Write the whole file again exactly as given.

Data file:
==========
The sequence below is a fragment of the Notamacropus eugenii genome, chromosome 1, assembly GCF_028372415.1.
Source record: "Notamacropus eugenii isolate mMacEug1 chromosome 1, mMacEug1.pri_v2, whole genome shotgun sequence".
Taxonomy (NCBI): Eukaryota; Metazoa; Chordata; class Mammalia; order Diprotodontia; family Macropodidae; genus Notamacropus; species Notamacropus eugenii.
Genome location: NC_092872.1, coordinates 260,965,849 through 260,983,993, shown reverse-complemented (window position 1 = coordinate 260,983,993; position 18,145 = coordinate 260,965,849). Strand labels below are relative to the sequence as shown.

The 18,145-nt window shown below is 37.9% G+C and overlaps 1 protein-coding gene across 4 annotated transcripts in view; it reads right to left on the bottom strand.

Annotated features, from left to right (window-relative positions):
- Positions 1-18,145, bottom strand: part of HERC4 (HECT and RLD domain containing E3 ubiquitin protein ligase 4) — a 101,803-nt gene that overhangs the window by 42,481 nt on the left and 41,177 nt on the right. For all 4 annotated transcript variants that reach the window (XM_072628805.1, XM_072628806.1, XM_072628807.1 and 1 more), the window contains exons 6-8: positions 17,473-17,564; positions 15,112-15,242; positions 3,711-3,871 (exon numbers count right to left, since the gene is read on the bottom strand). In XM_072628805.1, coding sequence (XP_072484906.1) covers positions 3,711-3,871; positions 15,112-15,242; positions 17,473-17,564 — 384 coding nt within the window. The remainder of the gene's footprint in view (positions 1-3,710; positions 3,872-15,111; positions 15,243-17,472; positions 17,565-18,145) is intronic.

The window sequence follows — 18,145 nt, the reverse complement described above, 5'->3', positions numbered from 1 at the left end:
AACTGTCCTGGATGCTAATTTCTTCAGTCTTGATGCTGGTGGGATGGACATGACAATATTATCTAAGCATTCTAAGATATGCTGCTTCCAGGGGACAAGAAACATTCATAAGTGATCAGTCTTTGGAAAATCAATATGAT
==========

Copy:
The sequence below is a fragment of the Notamacropus eugenii genome, chromosome 1, assembly GCF_028372415.1.
Source record: "Notamacropus eugenii isolate mMacEug1 chromosome 1, mMacEug1.pri_v2, whole genome shotgun sequence".
Taxonomy (NCBI): Eukaryota; Metazoa; Chordata; class Mammalia; order Diprotodontia; family Macropodidae; genus Notamacropus; species Notamacropus eugenii.
Genome location: NC_092872.1, coordinates 260,965,849 through 260,983,993, shown reverse-complemented (window position 1 = coordinate 260,983,993; position 18,145 = coordinate 260,965,849). Strand labels below are relative to the sequence as shown.

The 18,145-nt window shown below is 37.9% G+C and overlaps 1 protein-coding gene across 4 annotated transcripts in view; it reads right to left on the bottom strand.

Annotated features, from left to right (window-relative positions):
- Positions 1-18,145, bottom strand: part of HERC4 (HECT and RLD domain containing E3 ubiquitin protein ligase 4) — a 101,803-nt gene that overhangs the window by 42,481 nt on the left and 41,177 nt on the right. For all 4 annotated transcript variants that reach the window (XM_072628805.1, XM_072628806.1, XM_072628807.1 and 1 more), the window contains exons 6-8: positions 17,473-17,564; positions 15,112-15,242; positions 3,711-3,871 (exon numbers count right to left, since the gene is read on the bottom strand). In XM_072628805.1, coding sequence (XP_072484906.1) covers positions 3,711-3,871; positions 15,112-15,242; positions 17,473-17,564 — 384 coding nt within the window. The remainder of the gene's footprint in view (positions 1-3,710; positions 3,872-15,111; positions 15,243-17,472; positions 17,565-18,145) is intronic.

The window sequence follows — 18,145 nt, the reverse complement described above, 5'->3', positions numbered from 1 at the left end:
AACTGTCCTGGATGCTAATTTCTTCAGTCTTGATGCTGGTGGGATGGACATGACAATATTATCTAAGCATTCTAAGATATGCTGCTTCCAGGGGACAAGAAACATTCATAAGTGATCAGTCTTTGGAAAATCAATATGAT